Hundreds of them ended up in front of the electrical building, two stories of soaring glass windows through which you could see pipes and grid work, all the bones of what was needed to keep the campus illuminated. A nearby pile of construction debris from a new garden feature meant to soften the building’s appearance was irresistible. The first stone didn’t break the glass. The second was bigger, more of a rock. It made a clean round pocket of a hole, edges white with splinters. After that, a shower of projectiles assaulted the building.

“Here’s my vote,” said someone, who threw a piece of metal that hit the building’s façade with a huge screech. Others followed, “Mine, too!” “ROTC off the goddamn campus!” “Stop the War with THIS!” “Remember Kent State.”

Judy saw David, Wizard, Lori, and Achilles pick up stones from the garden and hurl them, again and again, their rage escalating with each loud thwack. Three guys pulled the bowl of a birdbath off its pedestal and smashed it to the ground, then threw the pieces and the pedestal itself against the building to inflict greater damage. Huge sheets of glass hit the ground, shattering as students ran for cover. A street sign was knocked over and its pole and plates were used to finish off the remaining glass. Students were hanging out of the windows of the nearby dorms encouraging them with cheers, many rushing down to join them. It was a bona fide riot, out of control. Judy was appalled by the twisted, triumphant looks on the faces of people she knew, Meldrich, Donnell, even RoMo.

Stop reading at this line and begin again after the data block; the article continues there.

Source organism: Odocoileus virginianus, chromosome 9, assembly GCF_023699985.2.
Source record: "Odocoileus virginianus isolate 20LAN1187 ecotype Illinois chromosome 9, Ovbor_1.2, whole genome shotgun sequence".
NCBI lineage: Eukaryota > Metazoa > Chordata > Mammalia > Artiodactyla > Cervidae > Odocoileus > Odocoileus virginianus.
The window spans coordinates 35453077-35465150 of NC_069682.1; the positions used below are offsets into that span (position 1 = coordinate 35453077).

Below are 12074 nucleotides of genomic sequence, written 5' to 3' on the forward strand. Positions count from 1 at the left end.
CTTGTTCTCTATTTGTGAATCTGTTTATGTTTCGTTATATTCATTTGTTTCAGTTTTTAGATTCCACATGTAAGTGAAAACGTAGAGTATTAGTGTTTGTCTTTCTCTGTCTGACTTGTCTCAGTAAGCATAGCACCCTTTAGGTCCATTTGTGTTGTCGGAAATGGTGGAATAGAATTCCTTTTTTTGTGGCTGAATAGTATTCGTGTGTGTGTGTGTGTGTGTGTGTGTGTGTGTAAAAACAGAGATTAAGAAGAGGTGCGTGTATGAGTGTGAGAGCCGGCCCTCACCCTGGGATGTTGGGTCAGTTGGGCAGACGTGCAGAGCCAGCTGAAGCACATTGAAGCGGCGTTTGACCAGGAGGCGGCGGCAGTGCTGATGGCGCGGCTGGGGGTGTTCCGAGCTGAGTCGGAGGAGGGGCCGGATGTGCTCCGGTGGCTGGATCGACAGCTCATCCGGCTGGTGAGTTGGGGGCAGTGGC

But there were no police, no sirens. It was as if they were letting this part of campus be sacrificed.

Judy and Vida made their way to Wizard’s dorm room, climbing in and out of his first-floor window to monitor what was going on. They heard a series of small, erratic explosions and watched as the electrical building went dark, their lights went off, and the eerie night descended like a heavy, opaque curtain over the campus. They stared out the window at the blackness, until their eyes adjusted, and they could make out shapes and forms by the light of the nearly full moon. They heard shouts, thuds, and the scrape of metal against stone. People were running, yelling—no longer slogans—just to each other for safety.

Their entire group eventually made it to Wizard’s room. They sent alternating sets of scouts to check out the source of shouts and unidentified sounds. RoMo began to scream hysterically when they heard a series of pops while Wizard was out.

Vida took her by the shoulders and shook her. “Get it together,” she said. “We’ve all got to keep it together.” Then RoMo hugged her, holding on tight for longer than Judy thought possible. Sheila was in the corner, huddled with her yarn, knitting furiously like Madame Defarge, while the guys paced in frustration and to keep sharp.

“If this is the revolution,” Meldrich said, “we need to be ready.”